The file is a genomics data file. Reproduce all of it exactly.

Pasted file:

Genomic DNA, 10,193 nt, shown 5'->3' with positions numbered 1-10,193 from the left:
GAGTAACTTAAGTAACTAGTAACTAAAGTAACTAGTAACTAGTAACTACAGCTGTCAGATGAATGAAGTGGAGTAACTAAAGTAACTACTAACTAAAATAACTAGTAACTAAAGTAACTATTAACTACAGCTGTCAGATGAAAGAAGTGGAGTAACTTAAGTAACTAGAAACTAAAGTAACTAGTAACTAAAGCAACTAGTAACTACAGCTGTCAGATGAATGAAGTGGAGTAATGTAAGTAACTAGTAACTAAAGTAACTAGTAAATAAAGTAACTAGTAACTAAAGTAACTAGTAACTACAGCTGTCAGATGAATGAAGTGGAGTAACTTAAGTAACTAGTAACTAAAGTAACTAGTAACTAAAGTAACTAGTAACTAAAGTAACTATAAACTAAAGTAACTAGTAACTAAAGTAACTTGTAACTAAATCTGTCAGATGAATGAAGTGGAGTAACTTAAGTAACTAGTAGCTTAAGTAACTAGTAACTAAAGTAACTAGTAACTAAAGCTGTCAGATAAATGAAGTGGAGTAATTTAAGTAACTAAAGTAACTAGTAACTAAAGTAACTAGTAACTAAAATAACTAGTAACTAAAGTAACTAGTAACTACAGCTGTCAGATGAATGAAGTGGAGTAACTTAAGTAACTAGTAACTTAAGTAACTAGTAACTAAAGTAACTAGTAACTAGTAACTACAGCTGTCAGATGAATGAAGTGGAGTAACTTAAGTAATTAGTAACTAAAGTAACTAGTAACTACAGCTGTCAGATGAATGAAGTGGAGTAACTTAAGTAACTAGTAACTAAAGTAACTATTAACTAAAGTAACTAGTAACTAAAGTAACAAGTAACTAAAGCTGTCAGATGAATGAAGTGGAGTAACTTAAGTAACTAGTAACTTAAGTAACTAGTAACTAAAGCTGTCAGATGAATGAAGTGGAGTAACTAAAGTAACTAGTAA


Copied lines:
Genomic DNA, 10,193 nt, shown 5'->3' with positions numbered 1-10,193 from the left:
GAGTAACTTAAGTAACTAGTAACTAAAGTAACTAGTAACTAGTAACTACAGCTGTCAGATGAATGAAGTGGAGTAACTAAAGTAACTACTAACTAAAATAACTAGTAACTAAAGTAACTATTAACTACAGCTGTCAGATGAAAGAAGTGGAGTAACTTAAGTAACTAGAAACTAAAGTAACTAGTAACTAAAGCAACTAGTAACTACAGCTGTCAGATGAATGAAGTGGAGTAATGTAAGTAACTAGTAACTAAAGTAACTAGTAAATAAAGTAACTAGTAACTAAAGTAACTAGTAACTACAGCTGTCAGATGAATGAAGTGGAGTAACTTAAGTAACTAGTAACTAAAGTAACTAGTAACTAAAGTAACTAGTAACTAAAGTAACTATAAACTAAAGTAACTAGTAACTAAAGTAACTTGTAACTAAATCTGTCAGATGAATGAAGTGGAGTAACTTAAGTAACTAGTAGCTTAAGTAACTAGTAACTAAAGTAACTAGTAACTAAAGCTGTCAGATAAATGAAGTGGAGTAATTTAAGTAACTAAAGTAACTAGTAACTAAAGTAACTAGTAACTAAAATAACTAGTAACTAAAGTAACTAGTAACTACAGCTGTCAGATGAATGAAGTGGAGTAACTTAAGTAACTAGTAACTTAAGTAACTAGTAACTAAAGTAACTAGTAACTAGTAACTACAGCTGTCAGATGAATGAAGTGGAGTAACTTAAGTAATTAGTAACTAAAGTAACTAGTAACTACAGCTGTCAGATGAATGAAGTGGAGTAACTTAAGTAACTAGTAACTAAAGTAACTATTAACTAAAGTAACTAGTAACTAAAGTAACAAGTAACTAAAGCTGTCAGATGAATGAAGTGGAGTAACTTAAGTAACTAGTAACTTAAGTAACTAGTAACTAAAGCTGTCAGATGAATGAAGTGGAGTAACTAAAGTAACTAGTAA